I don’t write about my family/house/personal life that much over here on the Professional Site (although if you want some homeschooling, renovation, and/or cat-related content, you’re welcome to check out my personal blog). But, as has been the reality in our current work-from-home life, that line of demarcation is blurring.
Recently, we had the porch on our house rebuilt.
I’ve never liked it. People would come to the house and not be able to figure out where they should come in, as there’s also a “front door” around the side, and the porch wrapped over there.
I’ve also always hated those shrubs. When we bought the house, I thought they looked like they belonged outside of a two-and-a-half-star motel, and my aversion to trimming them made them even worse. They made the house feel closed-off and unwelcoming.
The bench that wrapped around the front and sides of the porch was a nice idea, but pretty uncomfortable to sit on. The children would just run a back and forth along it, endlessly.
The porch itself was becoming dangerous. It was original to the house, meaning that it dates back to the mid-1970s. The balcony is newer—added in the mid-1990s, an entirely separate structure. Over the years, we’d replaced rotten boards on the porch, but the joists eventually rotted out. There was nothing to screw into. On the side section, many of the footers were sinking into the ground. At one point, we were using the jack from the Honda to keep the side porch from completely collapsing (and just crossing our fingers that we wouldn’t get a flat).
Everyone who knows me knows that I am bad at literally every visual art ever invented. But I got it in my head that I would design this porch my self. I doodled, I spent hours on Houzz, I read Architectural Digest at the library. I got nowhere. Then, one morning, I woke up from a dead slumber, grabbed the notebook by my bed, and sketched exactly what I wanted. The last time I remember this happening was when I was trying to design my own wedding dress—a story for another time.
My kids hated this design. They wanted a porch that was just like the old one. My husband didn’t seem to love it, but saw that look in my eye and decided he should let me do what I was going to do. The first couple carpenters we had look at it shook their heads and told me it was going to be too complicated. I finally found a guy who would do it, we agreed on a price, and he built the thing in four days.
Around the time construction was beginning, my son took another look at a drawing I had made of the front elevation of the house. “Mom,” he said, “Are you trying to build a Shakespeare stage on our house?”
He had a point, and what’s funny is I had not noticed this. With the balcony and the new thrust shape, it does look a lot like the Elizabethan-style theaters they have seen. I’ve always had a serious compartmentalization between my family-life and my art-life. By putting a stage on the front of my house, was my subconscious trying to tear down that wall?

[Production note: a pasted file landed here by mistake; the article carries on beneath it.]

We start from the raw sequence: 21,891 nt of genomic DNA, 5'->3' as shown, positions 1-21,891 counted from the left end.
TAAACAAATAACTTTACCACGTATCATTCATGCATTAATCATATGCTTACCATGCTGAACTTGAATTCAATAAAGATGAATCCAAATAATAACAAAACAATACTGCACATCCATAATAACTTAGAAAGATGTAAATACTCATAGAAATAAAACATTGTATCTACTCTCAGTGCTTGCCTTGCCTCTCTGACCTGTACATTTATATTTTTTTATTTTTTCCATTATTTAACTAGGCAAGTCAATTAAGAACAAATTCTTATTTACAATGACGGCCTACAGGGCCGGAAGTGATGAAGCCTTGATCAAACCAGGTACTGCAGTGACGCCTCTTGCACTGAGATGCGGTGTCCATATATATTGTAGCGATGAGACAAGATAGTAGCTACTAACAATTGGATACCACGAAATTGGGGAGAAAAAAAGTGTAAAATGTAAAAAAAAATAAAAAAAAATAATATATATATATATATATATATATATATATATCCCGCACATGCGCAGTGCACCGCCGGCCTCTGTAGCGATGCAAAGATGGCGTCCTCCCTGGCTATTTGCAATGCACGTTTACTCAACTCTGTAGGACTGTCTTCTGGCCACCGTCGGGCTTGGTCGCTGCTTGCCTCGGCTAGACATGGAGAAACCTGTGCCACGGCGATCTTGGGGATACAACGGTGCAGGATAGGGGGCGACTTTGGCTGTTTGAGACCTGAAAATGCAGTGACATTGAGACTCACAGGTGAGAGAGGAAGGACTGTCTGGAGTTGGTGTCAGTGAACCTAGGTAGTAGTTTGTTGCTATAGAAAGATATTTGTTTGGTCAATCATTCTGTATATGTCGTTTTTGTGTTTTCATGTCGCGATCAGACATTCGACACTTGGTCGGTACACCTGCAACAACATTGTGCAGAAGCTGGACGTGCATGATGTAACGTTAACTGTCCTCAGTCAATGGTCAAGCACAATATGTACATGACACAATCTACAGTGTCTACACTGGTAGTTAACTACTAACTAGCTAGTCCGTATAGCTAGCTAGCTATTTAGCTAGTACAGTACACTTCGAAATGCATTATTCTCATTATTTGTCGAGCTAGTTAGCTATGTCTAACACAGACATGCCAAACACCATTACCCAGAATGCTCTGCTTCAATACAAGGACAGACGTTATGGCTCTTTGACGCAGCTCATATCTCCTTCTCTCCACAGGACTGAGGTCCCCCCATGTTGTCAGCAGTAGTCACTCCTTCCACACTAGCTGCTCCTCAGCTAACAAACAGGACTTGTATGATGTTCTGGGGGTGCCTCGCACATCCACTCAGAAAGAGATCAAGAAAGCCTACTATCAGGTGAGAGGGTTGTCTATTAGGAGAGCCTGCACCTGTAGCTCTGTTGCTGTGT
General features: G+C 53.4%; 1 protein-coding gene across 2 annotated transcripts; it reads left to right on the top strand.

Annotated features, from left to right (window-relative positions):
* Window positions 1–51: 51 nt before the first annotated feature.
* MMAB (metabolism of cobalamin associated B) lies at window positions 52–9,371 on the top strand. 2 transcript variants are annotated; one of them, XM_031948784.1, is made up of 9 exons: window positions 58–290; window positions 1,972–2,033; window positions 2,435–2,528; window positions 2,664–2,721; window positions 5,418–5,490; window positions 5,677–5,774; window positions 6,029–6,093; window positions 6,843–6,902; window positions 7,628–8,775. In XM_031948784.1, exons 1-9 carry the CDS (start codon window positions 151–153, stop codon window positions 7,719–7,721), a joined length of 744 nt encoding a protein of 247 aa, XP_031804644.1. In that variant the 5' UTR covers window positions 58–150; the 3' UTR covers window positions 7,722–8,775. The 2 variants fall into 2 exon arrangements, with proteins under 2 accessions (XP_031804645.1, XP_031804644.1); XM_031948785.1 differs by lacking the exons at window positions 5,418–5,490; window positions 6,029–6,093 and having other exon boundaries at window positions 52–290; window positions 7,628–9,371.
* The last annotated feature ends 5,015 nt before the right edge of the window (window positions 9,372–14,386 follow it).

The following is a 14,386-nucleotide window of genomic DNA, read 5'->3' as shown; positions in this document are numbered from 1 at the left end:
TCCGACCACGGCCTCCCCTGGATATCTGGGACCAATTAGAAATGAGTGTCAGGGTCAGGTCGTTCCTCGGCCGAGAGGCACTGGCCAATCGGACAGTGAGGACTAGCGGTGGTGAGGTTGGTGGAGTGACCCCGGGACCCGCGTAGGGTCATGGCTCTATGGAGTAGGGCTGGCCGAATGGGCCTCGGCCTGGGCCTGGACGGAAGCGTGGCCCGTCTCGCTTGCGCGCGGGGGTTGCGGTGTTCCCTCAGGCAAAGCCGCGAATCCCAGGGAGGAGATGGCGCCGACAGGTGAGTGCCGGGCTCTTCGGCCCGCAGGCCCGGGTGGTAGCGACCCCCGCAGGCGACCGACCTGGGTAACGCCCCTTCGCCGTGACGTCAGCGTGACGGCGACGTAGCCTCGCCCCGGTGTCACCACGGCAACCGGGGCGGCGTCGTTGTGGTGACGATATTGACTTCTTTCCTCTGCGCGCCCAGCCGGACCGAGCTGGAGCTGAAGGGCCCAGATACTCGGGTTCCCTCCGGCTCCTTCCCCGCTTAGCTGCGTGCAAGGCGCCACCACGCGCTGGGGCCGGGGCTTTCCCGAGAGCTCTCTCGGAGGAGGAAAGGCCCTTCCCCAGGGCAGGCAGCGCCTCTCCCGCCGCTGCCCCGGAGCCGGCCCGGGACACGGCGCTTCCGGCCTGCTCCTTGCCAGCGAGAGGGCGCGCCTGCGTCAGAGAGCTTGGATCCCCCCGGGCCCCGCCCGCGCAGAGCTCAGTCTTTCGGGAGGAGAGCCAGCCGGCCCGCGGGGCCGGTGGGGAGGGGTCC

We still have some work to do. The large ash tree down right center is going to come out—I wouldn’t kill a tree for sightlines, but it’s standing dead wood, thanks to the emerald ash borer, and therefore a dangerous thing. We need to do some painting, obviously. Because the wood is pressure treated, we have to wait a year to stain it. We’re also planning on putting up a corrugated metal roof on the underside of the balcony to make the top level of the first-story porch stay dry (but that has to wait for the wood to settle, as well). Several friends suggested that we should fret that with golden fire. Some dirt and rocks need moved around. I should probably plant something.
When I was in grad school, at 21 years old, I used to imagine that one day, I’d have a theater barn, with actor housing, and we’d just work on stuff until it was ready. Kind of like the hippie commune founding myth of Shakespeare & Company. Since then, I’ve learned about things like…money. Time. Liability.
But this structure on the front of my house is unspeakably compelling. I sent pictures of the kids playing on it to one of my favorite collaborators, and he immediately wrote back, “Silk Moth Playhouse.” As bizarre as it sounds, when I’m hauling groceries in from the car, I’m thinking, “Ah, yes, just walking DC to UC in the Silk Moth.”
The balcony is one of my workspaces; I have a table and a nifty umbrella up there, and I used to get a lot done on nice days. Now I catch myself gazing out at the yard and contemplating how many people we could fit. Wondering what the neighbors would think. Imagining the many, many possibilities for entrances, exits, surprises.
We had friends over for an outdoor, socially distanced Easter egg hunt. One of them caught me looking at my lane, brow furrowed, and said, “You’re thinking about where an audience would park, aren’t you?” She was not wrong. I also have some thoughts about where a couple port-a-johns could go.
I don’t have any concrete plans right now. Not even a title. But I have the beginning of an inkling of an idea, an inspiration percolating. I texted Great American Playwright Pam Mandigo a picture of the porch with the note: “I’m having serious Field of Dreams vibes right now.” She wrote back: “They will come.”